2.Daft Willy by Sandy Rowan(Released by Broadcast (484) in 1929.) Sandy Rowan was a Scottish comedian active during the late ’20s. His other recordings for Broadcast include “Just A Wee Deoch-an-Doris”, “I love a lassie”, “The cosy corner”, “Wanderin’ Willie”, and “All Scotch”. He first appeared on BBC radio in 1927 and was featured regularly for the next 5 years. After this he only appeared sporadically, for the last time in 1949. Apart from these few records for Broadcast, he doesn’t seem to have made any other recordings.
3. I‘ve got a lover up in Scotland by Mr Billy Williams (Released by Homophon (6851) c. 1913)
4. Jean from Aberdeen by Mr Billy Williams (Released by Cinch (5041) c. 1913 but probably a re-issue of the Zonophone recording from 1908) (For more information on Billy Williams see Podcast 11 Blog, from November 2016)
5. Grandfather’s bagpipes by Gracie Fields (Released by Rex Records (8617) in 1915.) (For more info on Gracie Fields see Podcast 1 blog). “Grandfather’s Bagpipes” was written by Jimmy Harper and Will Haines, who wrote or co-wrote some of Gracie Fields’ biggest hits such as “The Biggest Aspidistra in the world”, “Sally” and “Walter, Walter (lead me to the altar)” as well as the George Formby hit “In my little snapshot album.”
6. The Campbells are coming by The Two Leslies (Released by Regal Zonophone (MR 2225) in 1936.) (For more info on The Two Leslies, see Podcast 3 blog.)
7. When I get back tae Bonnie Scotland by Sandy Macgregor (Released by Regal (G 6481) in 1914.) This was a song written by Harry Lauder. Little is known about Sandy Macgregor, this seems to be his only record.
8. I’m the monster of Loch Ness by Leslie Holmes (Released by Rex Records (8094) in 1934.) Leslie Holmes was born in December 1901 in Newcastle upon Tyne, and died in December 1960. He was often billed as “Leslie Holmes (and his smiling voice)” and as well as a successful comedy singing career in the ’30s and ’40s (solo under his own name and as Roy Leslie and as part of The Two Leslies), he appeared in a couple of films-“Aunt Sally” in 1934 and “When you come home” in 1948.
9. Hoots Mon by Gordon Franks and his Orchestra (Released by Embassy (WB 312) in 1958.) “Hoots Mon” was a number 1 hit for Lord Rockingham’s XI in late 1958. This version was a cover version on Woolworth’s budget label, Embassy. Franks recorded regularly for the Embassy label, releasing tribute albums to Glenn Miller, Duke Ellington, Count Basie and Tommy Dorsey. He went on to record for Parlophone in the early ’60s, releasing singles of the theme tunes to TV series “The Rag Trade” and “Outbreak of Murder”. Composing music for TV shows became Franks’ main activity in the ’60s and ’70s, his credits including “Sykes”, “Father dear Father” and “Citizen James”.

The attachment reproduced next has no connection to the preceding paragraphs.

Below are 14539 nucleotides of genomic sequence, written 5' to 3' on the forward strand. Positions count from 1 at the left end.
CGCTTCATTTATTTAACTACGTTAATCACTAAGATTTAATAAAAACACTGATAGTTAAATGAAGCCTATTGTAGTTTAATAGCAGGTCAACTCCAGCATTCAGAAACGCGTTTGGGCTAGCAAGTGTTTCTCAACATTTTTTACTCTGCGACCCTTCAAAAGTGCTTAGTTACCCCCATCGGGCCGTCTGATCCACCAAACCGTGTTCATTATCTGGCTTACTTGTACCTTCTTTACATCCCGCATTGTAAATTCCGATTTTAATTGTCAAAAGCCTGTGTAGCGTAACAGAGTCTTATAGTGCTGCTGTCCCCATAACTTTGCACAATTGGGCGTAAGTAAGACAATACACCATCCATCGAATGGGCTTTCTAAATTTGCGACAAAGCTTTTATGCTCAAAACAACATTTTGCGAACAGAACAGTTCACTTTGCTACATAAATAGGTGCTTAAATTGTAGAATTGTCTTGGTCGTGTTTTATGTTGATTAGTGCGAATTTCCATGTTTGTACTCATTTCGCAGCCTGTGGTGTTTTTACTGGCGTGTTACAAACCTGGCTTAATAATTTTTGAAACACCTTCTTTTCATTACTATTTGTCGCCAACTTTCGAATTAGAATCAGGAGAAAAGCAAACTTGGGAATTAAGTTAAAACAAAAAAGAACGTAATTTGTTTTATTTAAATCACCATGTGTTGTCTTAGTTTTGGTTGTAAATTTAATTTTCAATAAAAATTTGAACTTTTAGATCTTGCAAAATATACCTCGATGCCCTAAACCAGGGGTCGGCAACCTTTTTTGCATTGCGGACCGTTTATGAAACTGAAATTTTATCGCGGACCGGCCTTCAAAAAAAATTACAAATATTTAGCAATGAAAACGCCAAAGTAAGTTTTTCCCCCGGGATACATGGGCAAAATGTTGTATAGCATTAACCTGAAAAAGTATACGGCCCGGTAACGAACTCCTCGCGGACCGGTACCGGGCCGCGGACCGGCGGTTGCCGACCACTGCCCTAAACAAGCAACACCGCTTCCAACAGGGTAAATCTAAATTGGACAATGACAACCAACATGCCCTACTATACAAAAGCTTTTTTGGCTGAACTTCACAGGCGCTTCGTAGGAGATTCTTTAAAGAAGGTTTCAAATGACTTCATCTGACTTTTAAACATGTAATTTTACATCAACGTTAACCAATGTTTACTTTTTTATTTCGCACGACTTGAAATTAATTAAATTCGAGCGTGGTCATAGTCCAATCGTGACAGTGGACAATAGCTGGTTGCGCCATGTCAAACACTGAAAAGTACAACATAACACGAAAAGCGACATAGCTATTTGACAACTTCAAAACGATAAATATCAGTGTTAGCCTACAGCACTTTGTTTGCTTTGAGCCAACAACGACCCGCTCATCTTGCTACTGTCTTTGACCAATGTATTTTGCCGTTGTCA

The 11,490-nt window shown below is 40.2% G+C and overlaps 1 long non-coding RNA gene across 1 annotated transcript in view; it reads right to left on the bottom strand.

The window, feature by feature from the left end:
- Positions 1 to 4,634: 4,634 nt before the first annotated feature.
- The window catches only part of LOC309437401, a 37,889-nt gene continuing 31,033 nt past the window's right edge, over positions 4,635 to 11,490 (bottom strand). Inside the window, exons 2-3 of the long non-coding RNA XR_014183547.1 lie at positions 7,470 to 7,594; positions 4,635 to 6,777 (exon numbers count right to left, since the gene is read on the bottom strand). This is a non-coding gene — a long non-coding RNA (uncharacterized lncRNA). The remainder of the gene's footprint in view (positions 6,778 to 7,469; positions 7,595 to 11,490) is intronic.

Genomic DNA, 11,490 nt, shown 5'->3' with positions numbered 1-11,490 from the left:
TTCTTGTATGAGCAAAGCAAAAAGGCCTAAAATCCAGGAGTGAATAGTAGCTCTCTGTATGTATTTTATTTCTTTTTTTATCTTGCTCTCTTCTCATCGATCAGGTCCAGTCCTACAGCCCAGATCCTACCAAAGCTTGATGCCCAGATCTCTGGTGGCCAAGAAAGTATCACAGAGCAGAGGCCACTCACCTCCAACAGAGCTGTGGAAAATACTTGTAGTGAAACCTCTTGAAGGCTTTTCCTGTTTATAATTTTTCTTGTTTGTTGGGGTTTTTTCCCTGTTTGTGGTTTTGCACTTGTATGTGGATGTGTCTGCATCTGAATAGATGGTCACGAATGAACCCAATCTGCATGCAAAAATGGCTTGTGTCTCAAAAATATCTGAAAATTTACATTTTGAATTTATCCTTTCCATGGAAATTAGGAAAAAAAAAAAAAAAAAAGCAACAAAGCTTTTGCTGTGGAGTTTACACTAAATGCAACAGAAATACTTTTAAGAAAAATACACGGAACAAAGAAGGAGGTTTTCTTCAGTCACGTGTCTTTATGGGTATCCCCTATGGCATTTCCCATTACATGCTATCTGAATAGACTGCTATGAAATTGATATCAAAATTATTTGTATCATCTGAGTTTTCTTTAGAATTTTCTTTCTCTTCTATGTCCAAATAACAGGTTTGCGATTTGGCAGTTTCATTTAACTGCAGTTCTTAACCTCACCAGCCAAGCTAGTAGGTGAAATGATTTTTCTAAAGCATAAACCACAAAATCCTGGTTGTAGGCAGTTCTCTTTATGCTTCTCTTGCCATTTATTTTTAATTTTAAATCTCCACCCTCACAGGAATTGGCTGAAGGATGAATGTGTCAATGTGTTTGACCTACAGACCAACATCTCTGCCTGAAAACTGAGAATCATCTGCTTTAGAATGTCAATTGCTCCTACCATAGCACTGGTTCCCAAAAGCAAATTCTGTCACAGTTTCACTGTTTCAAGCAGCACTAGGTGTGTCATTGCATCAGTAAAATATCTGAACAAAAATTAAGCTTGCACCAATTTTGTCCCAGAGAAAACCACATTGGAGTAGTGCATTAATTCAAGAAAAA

10. The end of the road by Sir Harry Lauder. (Released by Zonophone (G.O. 64) in 1925.) Following his first flush of success (in 1911 he became the highest paid entertainer in the world), Lauder spent much of the Great War raising money for the war effort, for which he was knighted in 1919. The war held personal tragedy for Lauder; his son John was killed in December 1916 at Pozieres. John’s death inspired Lauder to write “The end of the road” which became one of his best known songs. Despite retiring in 1935, Lauder also entertained the troops during World War 2. He died in February 1950.
Tracks are :
- The Music goes ’round and around by Jay Wilbur and his band (1936)
- Barnacle Bill the sailor No. 2 by Bud and Joe Billings (1930)
- On her doorstep last night by The Rhythmic Troubadours (with vocal chorus by Tom Barratt) (1929)
- Captain Ginjah by Harry Fay (1925)
- My very good friend the milkman by Jack Jackson and his orchestra (1935)
- Painting the clouds with sunshine by Al Benny’s Broadway Boys (1929)
- Roger the lodger by Leslie Jerome (1929)
- By a waterfall by The Eight Piano Orchestra (1934)
- Song of the Emmenthaler valley by The Alpine Yodelling Choir (1929)
- The sunshine of your smile by Lilian Davies (1930)
- Get away, old man, get away by Frank Crumit (1927)
- The bushes at the bottom of the garden by Norman Long (1931)
- Put your worries through the mangle by Albert Whelan (1930)
- When moaning Minnie moans no more by Mr. Lovejoy, Enoch and Ramsbottom (1941)
- I’ve never seen a straight banana by Fred Douglas (1927)
- Mucking about the garden by The Two Gilberts (1929)
- What’s good for the goose is good for the gander by Ed Lloyd and his band (1934)
- The More we are together (The Froth blowers anthem) by Alfredo’s band (Vocal chorus by Peter Bernard) (1927)
- What do you give a nudist on her birthday? by Leslie Holmes (1934)
- Tiptoe thro the tulips by Honolulu Serenaders (1929)
(Note : Unfortunately due to copyright reasons, this compilation is not available in the USA)